“In order to grow, to get the kind of (gross domestic product) growth that we need as a country and as a region, we need more people,” St. Louis Regional Chamber President Joe Reagan said after a recent conference in St. Louis with New American Economy, a coalition of mayors and business leaders that touts the economic benefits of immigrants. “We need everybody. We cannot afford to close the door and turn our back on any individual.”

If the last U.S. Census estimates are any indication, immigration keeps the St. Louis metro from dipping into population losses most years. Yet the numbers still lag well behind most metro areas.

The St. Louis region was estimated to have lost about 1,500 people in 2016, according to census figures released last month. Since 2010, the area grew only about 0.6 percent, well below the national average and above only six other big cities including Chicago, Detroit and Cleveland. And at 1.3 percent, the St. Louis region’s 2015 GDP growth was only about half of that in other U.S. metro areas.

There’s little to suggest the population growth here will change from current trends, said Charles Gascon, an economist at the St. Louis Federal Reserve Bank. It’s not all bad, he points out. True, population growth means economic growth and perhaps political power. But it can also mean congestion, pollution, spikes in the cost of living and greater inequality.

“It’s not necessarily the case that by pushing people in, you solve those problems,” Gascon said. “In some cases you can make them worse.”

Natives who leave the area are the biggest weight on the region’s lackluster population growth, a trend occurring across the Midwest as people move south and west.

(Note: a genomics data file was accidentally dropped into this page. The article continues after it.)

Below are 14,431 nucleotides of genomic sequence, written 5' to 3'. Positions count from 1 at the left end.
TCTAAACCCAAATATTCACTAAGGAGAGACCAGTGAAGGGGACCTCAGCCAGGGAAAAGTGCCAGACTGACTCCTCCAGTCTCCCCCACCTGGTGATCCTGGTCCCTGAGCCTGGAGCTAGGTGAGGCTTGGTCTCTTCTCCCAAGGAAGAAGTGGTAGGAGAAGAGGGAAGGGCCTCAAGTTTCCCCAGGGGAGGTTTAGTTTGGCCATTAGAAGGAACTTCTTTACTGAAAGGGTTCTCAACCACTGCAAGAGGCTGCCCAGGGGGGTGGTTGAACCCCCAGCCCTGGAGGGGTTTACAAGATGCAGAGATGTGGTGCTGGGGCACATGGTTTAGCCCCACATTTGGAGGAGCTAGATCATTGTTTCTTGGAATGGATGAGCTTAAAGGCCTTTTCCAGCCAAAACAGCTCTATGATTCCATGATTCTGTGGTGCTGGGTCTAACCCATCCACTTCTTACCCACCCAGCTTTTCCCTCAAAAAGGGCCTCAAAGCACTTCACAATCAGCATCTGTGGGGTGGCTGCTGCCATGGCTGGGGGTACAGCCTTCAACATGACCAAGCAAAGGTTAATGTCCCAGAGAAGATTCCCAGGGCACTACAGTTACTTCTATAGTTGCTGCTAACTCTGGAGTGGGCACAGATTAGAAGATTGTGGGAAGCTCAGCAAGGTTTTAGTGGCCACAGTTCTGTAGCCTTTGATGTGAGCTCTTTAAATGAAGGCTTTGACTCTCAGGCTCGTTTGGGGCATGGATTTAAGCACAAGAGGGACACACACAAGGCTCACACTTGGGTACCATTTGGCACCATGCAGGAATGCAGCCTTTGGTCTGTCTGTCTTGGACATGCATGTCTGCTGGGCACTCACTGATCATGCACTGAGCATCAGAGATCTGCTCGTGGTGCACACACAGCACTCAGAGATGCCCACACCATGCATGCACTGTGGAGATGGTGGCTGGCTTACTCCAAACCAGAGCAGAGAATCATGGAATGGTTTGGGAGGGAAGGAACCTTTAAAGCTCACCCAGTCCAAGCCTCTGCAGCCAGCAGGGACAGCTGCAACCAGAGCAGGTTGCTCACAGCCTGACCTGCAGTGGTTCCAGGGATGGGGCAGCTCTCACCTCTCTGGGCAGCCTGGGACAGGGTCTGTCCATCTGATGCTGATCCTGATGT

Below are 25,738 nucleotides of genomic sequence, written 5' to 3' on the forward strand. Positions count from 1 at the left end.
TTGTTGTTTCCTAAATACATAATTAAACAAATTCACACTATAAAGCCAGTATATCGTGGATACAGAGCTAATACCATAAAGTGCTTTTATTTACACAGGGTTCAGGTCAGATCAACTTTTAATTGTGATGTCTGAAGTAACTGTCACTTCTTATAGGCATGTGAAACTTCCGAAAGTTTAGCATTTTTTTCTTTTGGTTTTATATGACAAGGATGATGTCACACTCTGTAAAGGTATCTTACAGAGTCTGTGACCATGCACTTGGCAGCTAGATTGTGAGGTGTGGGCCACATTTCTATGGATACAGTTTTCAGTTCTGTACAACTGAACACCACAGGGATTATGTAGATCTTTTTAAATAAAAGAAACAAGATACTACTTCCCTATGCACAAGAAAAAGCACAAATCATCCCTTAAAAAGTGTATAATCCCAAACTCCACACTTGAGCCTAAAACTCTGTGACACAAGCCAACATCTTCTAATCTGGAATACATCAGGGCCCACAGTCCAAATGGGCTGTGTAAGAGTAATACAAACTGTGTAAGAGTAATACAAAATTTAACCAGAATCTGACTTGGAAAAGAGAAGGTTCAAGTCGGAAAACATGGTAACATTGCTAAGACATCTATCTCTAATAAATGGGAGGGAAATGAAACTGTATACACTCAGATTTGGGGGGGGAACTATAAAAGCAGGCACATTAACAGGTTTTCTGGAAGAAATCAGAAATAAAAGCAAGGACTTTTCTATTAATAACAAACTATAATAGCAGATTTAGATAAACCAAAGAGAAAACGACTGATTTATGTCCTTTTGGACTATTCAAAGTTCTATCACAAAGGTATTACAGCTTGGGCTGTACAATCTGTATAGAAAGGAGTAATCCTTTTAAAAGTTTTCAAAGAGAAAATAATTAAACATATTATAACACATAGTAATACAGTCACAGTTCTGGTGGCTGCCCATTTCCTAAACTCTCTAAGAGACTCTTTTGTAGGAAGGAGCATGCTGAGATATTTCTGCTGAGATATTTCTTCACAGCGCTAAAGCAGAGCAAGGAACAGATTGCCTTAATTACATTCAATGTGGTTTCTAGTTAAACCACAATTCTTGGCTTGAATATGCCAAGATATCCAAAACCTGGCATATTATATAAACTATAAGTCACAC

“That would be way in the net negative if it weren’t for the steady stream of people coming from other countries,” said John Posey, director of research at the East-West Gateway Council of Governments, the region’s planning arm.

Frey, the Brookings demographer, points out that New York consistently records among the highest percent of natives leaving, but immigrants offset that population loss and keep the nation’s largest city growing.

St. Louis has some work to do if it wants immigrants to help it grow at more than a tepid pace over the coming decades. The number of net new immigrants to the region has ticked up to above 4,100 for the last three years in a row, pushing the average number of immigrants to about 3,600 since 2010. That’s an increase from the average of 3,100 in the last decade.

But the region still ranks far below almost all big metros in the percent of immigrants that make up the region’s 2.8 million people. With about 125,000 foreign-born residents, only 4.5 percent of area residents are immigrants, ranking St. Louis 249th in the country, according to the Migration Policy Institute, a nonpartisan think tank.